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    Bone of contention: How to avert a late-life battle with osteoporosis 

    Nov 29, 2013

    (The article first appeared in the July 2013 issue of Men's Health Magazine)

    YOU don't expect to see an injury that's more likely to occur in a car crash happening in a basketball game. But in those rare instances when the unexpected becomes real, there are no words, only mental images that make you shiver, cringe, or vomit on the spot.

    The 40-year-olds among us can easily point to Terry Saldaña, then Ginebra’s star forward, who suffered a bad fall in one fateful PBA game back in 1987. Six years ago, almost the same thing happened in the NBA when Shaun Livingston’s left knee caved in prior to takeoff. The internet-savvy generation can also draw up links — ruining our appetites in the process — of the gruesome Kevin Ware incident last March in the US NCAA Elite Eight matchup between his Louisville Cardinals and the Duke University Blue Devils.

    Usually blamed for such freak incidents is improper training that results in fatigued muscles from years of demanding regular use, and eventually leads to strained — then torn — tendons and ligaments. But in Ware’s case, one reason stands out. In an interview with ABC News, Timothy Hewett, Ph.D., director of sports medicine at Ohio State University, stated that Ware has compromised his bone integrity due to vitamin D and calcium deficiency. In layman’s terms, Ware may have osteoporosis.

    Osteoporosis is a bone disease that doesn’t normally occur in men. “You often see osteoporosis in postmenopausal women, meaning women past 50 years old, dahil bumababa yung levels nila ng estrogen and nawawala na yung protective effect nito sa bones nila,” says Roberto Mirasol, M.D., an endocrinologist and head of the Diabetes, Thyroid and Endocrine Center of St. Luke’s Medical Center, Quezon City. Men can also suffer from this condition, but Dr. Mirasol explains it’s more common among us past the age of 70.

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    Now while it seems highly unlikely you’ll ever get osteoporosis, you have every reason to suspect that you are where Ware was before his bone-breaking misfortune. Studies carried out by the International Osteoporosis Foundation (IOF) in Switzerland showed that a significant number of countries in South and Southeast Asia — including the Philippines — are experiencing a “widespread prevalence of vitaminosis D (vitamin D insufficiency) in both sexes and all age groups of the population.” On top of that, the IOF says calcium intake is severely overlooked in these areas and it expects a major increase in bone-fracture incidents in our region, noting that “half of the world’s fractures will occur in Asia by 2050.”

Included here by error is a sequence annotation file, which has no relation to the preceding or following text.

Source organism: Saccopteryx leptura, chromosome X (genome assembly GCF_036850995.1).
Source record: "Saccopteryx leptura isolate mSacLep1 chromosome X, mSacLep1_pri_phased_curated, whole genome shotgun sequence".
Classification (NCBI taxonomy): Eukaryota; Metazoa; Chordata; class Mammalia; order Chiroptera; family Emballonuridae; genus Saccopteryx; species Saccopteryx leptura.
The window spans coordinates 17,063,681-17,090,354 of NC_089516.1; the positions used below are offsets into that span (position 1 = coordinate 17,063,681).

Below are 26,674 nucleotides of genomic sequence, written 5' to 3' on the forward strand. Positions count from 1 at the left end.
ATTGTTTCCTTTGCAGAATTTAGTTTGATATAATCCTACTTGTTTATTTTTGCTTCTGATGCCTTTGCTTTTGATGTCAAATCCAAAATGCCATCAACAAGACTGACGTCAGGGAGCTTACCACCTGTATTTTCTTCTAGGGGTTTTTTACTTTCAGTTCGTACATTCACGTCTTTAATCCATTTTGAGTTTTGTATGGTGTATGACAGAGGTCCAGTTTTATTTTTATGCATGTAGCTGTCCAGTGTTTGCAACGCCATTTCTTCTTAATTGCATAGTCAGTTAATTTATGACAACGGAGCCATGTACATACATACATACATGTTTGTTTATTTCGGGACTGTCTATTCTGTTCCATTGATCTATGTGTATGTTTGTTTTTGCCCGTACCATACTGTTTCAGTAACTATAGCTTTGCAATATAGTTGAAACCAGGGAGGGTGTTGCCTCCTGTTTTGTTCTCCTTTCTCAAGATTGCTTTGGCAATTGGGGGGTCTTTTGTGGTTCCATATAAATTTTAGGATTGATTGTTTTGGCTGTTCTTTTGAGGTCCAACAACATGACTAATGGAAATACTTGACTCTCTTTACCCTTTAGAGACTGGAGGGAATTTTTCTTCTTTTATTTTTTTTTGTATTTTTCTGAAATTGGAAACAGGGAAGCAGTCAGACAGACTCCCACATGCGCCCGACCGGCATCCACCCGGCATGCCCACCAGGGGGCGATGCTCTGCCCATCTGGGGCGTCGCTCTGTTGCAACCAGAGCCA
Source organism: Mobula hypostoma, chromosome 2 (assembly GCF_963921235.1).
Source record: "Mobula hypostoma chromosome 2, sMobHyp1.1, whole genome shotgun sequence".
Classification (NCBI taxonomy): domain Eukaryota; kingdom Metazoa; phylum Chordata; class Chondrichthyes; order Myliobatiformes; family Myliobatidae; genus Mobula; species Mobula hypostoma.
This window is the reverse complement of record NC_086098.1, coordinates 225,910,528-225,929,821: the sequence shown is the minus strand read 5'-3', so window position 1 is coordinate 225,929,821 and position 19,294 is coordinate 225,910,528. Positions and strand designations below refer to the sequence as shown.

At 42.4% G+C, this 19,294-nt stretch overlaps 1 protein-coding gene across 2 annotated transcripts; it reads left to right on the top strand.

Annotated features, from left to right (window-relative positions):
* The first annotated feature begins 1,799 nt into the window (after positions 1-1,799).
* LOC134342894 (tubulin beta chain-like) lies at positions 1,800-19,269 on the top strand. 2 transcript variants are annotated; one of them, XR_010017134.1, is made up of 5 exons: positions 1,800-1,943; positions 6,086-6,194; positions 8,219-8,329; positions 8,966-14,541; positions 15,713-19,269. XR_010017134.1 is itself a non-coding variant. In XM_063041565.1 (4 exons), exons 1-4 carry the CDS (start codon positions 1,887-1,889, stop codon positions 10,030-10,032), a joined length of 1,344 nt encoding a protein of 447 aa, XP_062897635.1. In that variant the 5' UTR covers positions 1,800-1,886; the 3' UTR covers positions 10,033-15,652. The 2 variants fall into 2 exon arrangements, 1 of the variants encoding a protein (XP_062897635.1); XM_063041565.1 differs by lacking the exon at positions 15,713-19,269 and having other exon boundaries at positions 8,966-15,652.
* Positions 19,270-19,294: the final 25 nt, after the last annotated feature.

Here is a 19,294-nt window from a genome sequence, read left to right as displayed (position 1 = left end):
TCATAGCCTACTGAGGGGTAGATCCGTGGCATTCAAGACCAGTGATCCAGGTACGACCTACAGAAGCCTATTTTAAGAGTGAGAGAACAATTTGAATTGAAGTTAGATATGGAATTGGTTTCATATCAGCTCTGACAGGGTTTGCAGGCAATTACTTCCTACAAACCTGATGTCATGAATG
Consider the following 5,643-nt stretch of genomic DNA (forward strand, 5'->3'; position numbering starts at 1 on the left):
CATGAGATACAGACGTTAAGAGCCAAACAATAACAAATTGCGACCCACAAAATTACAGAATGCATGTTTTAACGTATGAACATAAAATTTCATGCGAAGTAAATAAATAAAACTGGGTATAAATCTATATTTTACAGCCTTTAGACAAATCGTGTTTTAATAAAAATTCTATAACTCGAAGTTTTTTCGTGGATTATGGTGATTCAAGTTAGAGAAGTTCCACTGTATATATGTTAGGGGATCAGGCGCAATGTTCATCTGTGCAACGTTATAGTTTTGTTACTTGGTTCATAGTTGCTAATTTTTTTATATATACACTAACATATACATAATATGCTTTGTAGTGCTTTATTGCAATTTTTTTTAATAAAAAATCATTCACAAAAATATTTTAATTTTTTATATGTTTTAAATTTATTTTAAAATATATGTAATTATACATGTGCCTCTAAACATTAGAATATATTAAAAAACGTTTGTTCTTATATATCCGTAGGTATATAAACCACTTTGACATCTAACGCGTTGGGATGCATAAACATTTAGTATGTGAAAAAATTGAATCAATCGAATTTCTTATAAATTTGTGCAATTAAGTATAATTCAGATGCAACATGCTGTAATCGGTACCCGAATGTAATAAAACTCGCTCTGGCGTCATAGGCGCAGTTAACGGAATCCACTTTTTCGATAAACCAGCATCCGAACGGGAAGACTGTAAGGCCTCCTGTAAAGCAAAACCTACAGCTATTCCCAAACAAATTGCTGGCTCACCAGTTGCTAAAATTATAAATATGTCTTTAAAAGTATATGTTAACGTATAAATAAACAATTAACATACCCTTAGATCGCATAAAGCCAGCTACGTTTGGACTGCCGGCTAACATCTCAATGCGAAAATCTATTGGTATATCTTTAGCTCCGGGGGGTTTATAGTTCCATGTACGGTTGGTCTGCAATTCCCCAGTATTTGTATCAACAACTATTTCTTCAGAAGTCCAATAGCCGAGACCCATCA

If you don’t take this as your cue to evaluate what you’re doing (or not doing) in terms of keeping your calcium and vitamin D levels in check, then it won’t be long before you feel something in your bones — and you won’t like it one bit.

    Bone of Contention

    Here’s a fact that couldn’t be stressed enough: Your lifestyle choices determine your health. Naturally, this truth applies to the state of your bones.

    Maintaining good bone health begins with the minerals you feed — or neglect to give — your body. “Vitamin D deficiency primarily affects the bonebuilding process, resulting in a poorly mineralized bone matrix,” says Sabrina Batac, R.N.D., a certified nutrition educator at the Center for Culinary Arts in Quezon City. When you’re low on vitamin D, your bones are unable to absorb calcium and naturally become vulnerable to fractures.

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    “Calcium deficiency, on the other hand, increases the risk of developing osteoporosis late in life,” continues Batac. This raises the likelihood of a decline in bone mass, which leads to deteriorating skeleton strength and upsets your overall structure. Your lifestyle therefore needs some bone-friendly tweaks, starting with your daily diet. Because fastfood chains are as ubiquitous as campaign banners during election season, it’s easy to fill up on junk and throw proper nutrition out the window.

    As irresistible as a burger-and-fries combo can be, however, the harsh reality is that your fastfood favorites are high in sodium, which your bones aren’t too excited about. “Sodium can cause calcium loss [through] urine,” Batac says. “It’s been found that for every 2,300 milligrams of sodium in the diet, 40 milligrams of calcium is lost. That’s like intentionally peeing out almost 1/8 of an 8-ounce glass of milk.”

    You should also consider these nutritional numbers in your must-meet list: As a daily requirement, your body needs at least 1,000 milligrams of calcium (around 27 ounces of milk) and 600 IU of vitamin D (around 141 grams of cooked salmon). To help you hit those numbers, add these bone-building foods to your grocery list: spinach (it has bonemineral- density boosters), bananas (potassium prevents calcium loss), and prunes (high in copper and boron, and good against osteoporosis).

    Another important thing to note: While it helps you power through a stressful day, caffeine contributes to the deterioration of your bones, too. For every 100 milligrams of caffeine that you drink, 6 milligrams of calcium gets flushed out of your body. An 8-ounce cup of brewed coffee packs 104 to 192 milligrams of caffeine, while instant coffee has 100 milligrams of caffeine per 7-ounce cup. Multiply the calcium trade-off by the number of cups of coffee you drink in a day, then add in the fact that your body is already low in calcium. Your coffee-drinking habit doesn’t seem so harmless now, does it?